Economist Loane Sharp says Cosatu’s stance on the youth wage subsidy is anti-employment.
Sharp says the reason Cosatu is against the youth wage subsidy is that they are opposed to anything that will introduce competition for their members.
A march to Cosatu's headquarters in Braamfontein, held by Democratic Alliance (DA) supporters on 15 May, turned violent. Led by leaders Helen Zille, Lindiwe Mazibuko, Mmusi Maimane and youth leader Makashule Gana, the protestors' intention was to march to Cosatu House to demonstrate unhappiness with the union’s stance on the wage subsidy.
In his budget speech, Finance Minister Pravin Gordhan announced that a R5 billion tax credit over the next three years has been set aside for businesses that employ youth aged 18-29. Gordhan said the subsidy was to have been implemented on 1 April, but was still under discussion at the National Economic Development Labour Council, as Cosatu was blocking it.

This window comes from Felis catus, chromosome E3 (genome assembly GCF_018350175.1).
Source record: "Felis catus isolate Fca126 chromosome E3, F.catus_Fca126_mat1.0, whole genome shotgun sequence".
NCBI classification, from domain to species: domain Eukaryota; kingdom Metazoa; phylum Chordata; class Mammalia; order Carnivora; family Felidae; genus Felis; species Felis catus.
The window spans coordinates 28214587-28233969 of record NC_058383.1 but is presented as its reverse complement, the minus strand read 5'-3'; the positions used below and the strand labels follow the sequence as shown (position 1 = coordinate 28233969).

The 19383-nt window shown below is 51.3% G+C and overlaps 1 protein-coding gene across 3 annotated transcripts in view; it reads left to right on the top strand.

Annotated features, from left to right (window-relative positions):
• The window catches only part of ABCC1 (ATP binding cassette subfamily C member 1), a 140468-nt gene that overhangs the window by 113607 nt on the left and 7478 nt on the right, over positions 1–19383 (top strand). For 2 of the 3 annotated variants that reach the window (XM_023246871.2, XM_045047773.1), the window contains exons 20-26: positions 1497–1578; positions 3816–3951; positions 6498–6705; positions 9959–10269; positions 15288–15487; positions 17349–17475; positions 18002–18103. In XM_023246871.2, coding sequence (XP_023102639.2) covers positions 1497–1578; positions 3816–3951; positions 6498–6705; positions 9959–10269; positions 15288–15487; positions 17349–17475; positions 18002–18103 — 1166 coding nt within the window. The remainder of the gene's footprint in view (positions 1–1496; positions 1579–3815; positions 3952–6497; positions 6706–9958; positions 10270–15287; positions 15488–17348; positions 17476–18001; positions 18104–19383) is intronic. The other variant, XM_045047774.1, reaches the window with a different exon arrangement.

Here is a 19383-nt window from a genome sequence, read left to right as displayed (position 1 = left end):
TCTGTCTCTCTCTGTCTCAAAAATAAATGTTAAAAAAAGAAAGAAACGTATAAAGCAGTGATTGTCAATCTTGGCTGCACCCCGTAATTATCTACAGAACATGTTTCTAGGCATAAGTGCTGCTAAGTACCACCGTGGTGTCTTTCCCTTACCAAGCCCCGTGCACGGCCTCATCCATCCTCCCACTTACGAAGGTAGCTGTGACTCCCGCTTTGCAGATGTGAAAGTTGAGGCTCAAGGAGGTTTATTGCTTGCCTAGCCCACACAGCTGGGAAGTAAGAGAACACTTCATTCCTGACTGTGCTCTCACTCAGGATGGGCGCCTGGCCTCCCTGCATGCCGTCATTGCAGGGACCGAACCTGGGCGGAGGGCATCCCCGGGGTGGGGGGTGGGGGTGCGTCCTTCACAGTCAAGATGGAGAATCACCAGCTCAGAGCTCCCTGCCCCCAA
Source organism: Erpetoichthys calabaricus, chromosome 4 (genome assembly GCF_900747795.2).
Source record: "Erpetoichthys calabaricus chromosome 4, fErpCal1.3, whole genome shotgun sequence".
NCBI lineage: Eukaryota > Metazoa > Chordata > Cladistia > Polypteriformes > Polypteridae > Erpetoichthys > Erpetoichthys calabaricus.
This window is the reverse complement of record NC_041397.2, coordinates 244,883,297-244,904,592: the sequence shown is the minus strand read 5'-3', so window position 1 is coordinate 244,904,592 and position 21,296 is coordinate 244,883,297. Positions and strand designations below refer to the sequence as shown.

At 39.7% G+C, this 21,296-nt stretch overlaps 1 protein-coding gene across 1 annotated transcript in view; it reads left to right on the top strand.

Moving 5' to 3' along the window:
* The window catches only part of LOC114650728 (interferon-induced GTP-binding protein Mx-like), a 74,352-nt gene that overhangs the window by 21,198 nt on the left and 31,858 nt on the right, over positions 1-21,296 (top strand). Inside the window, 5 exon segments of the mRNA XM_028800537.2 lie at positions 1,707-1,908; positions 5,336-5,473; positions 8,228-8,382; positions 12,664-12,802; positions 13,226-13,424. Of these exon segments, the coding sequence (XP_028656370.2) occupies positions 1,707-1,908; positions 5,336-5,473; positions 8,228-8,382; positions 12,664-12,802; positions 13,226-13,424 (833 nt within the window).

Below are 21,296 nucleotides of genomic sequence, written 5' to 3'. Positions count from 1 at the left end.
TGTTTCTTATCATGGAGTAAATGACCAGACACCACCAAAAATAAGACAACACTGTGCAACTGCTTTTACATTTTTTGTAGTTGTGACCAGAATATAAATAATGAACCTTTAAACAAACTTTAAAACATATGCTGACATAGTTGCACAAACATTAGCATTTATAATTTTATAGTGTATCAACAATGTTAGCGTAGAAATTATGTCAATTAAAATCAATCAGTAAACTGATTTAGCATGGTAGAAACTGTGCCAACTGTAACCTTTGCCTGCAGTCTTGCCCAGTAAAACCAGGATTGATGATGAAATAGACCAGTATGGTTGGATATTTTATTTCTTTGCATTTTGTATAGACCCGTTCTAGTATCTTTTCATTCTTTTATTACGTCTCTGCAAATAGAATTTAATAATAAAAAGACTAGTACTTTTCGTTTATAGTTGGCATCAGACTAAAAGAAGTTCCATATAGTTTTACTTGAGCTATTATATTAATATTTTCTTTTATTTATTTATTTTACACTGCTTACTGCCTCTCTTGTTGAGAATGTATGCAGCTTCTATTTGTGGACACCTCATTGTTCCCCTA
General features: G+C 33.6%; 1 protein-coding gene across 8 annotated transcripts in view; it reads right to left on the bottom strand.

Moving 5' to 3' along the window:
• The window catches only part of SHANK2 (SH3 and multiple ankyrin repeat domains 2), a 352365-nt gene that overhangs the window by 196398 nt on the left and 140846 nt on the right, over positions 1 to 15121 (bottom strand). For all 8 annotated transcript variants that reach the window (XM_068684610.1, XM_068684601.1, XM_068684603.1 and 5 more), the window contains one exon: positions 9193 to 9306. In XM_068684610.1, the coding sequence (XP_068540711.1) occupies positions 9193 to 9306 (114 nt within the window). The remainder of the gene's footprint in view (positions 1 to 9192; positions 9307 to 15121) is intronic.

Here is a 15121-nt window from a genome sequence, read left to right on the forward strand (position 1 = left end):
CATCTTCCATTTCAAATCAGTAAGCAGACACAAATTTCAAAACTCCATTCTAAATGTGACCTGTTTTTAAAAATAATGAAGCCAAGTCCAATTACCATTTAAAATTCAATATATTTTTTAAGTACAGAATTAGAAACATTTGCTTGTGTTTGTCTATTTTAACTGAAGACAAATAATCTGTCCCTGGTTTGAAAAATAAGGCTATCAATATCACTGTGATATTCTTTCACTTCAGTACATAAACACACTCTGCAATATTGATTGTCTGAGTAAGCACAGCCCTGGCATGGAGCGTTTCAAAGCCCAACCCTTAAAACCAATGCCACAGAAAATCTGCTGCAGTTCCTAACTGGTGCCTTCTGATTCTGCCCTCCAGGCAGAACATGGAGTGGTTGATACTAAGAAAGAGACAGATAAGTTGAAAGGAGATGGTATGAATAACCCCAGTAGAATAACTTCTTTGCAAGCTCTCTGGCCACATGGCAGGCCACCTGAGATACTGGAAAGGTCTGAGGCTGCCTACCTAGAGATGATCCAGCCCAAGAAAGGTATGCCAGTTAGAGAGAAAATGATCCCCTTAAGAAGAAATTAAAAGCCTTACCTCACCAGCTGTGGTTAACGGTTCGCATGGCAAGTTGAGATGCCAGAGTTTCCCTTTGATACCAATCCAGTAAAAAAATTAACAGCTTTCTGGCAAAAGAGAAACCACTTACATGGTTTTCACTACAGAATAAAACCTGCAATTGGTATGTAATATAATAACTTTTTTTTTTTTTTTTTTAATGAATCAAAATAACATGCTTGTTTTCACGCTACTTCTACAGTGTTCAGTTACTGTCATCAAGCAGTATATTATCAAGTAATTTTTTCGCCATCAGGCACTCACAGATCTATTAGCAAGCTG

Cosatu supporters did not wait for DA protesters to reach Cosatu House, but instead met the blue T-shirt-clad crowd on the corner of Jorissen and De Beer streets. Slogans and counter-slogans were sung, stones were pelted and several people, including a Mail & Guardian journalist, were injured.
Addressing supporters, Cosatu Secretary General Zwelinzima Vavi said a youth wage subsidy would further enrich company bosses and disadvantage older workers.
“What will happen is when workers get old, bosses will throw them into the street,” Vavi said.
Economist Loane Sharp says Vavi is right.
“A youth wage subsidy would result in more younger people being employed and that would drive wages down,” Sharp says.
“Wages for unskilled workers are generously high in this country,” he says.
Sharp quotes findings by an International Monetary Fund study that showed that a cleaner in SA earned more than a teacher in Brazil.
“Cosatu is showing it’s true colours – that is it anti-employment. They would rather have a handful working for a high wage than more people working for a lower wage,” Sharp says.
Unions and collective bargaining is what is keeping unemployment high, he says.
According to Statistics South Africa, 72% of the unemployed are under age 35.
Talking to DESTINY at the march, DA parliamentary leader Lindiwe Mazibuko said it was sad that the march had turned violent. She said the behaviour of Cosatu supporters was characteristic of their leadership.